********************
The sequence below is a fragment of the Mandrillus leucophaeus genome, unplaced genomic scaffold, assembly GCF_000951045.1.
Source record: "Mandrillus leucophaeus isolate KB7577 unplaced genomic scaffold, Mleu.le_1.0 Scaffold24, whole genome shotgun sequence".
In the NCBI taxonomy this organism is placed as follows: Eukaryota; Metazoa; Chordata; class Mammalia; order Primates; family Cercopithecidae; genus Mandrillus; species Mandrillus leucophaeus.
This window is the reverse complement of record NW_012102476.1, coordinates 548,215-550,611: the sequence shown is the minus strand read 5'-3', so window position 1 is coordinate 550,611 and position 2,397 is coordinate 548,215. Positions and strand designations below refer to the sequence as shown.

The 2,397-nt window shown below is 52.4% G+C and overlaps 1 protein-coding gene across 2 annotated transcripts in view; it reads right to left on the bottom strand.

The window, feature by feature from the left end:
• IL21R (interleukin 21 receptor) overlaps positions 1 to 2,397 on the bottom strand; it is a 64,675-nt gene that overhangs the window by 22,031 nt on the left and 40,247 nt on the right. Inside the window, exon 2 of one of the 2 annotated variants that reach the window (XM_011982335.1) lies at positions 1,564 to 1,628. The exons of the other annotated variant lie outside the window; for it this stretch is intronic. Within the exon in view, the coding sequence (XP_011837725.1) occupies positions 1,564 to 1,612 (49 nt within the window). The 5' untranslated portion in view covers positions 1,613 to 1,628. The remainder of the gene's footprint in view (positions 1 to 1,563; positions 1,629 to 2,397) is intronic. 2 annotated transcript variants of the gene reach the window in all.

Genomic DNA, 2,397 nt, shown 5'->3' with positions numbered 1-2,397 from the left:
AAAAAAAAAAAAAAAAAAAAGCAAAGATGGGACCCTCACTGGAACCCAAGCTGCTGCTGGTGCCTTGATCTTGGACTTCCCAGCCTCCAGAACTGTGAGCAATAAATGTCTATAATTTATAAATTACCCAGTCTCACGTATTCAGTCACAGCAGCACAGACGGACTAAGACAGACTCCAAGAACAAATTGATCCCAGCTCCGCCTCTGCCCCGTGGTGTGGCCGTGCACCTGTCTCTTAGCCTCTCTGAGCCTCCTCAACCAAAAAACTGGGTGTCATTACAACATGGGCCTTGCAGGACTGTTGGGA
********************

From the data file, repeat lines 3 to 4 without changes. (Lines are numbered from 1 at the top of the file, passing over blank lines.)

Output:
In the NCBI taxonomy this organism is placed as follows: Eukaryota; Metazoa; Chordata; class Mammalia; order Primates; family Cercopithecidae; genus Mandrillus; species Mandrillus leucophaeus.
This window is the reverse complement of record NW_012102476.1, coordinates 548,215-550,611: the sequence shown is the minus strand read 5'-3', so window position 1 is coordinate 550,611 and position 2,397 is coordinate 548,215. Positions and strand designations below refer to the sequence as shown.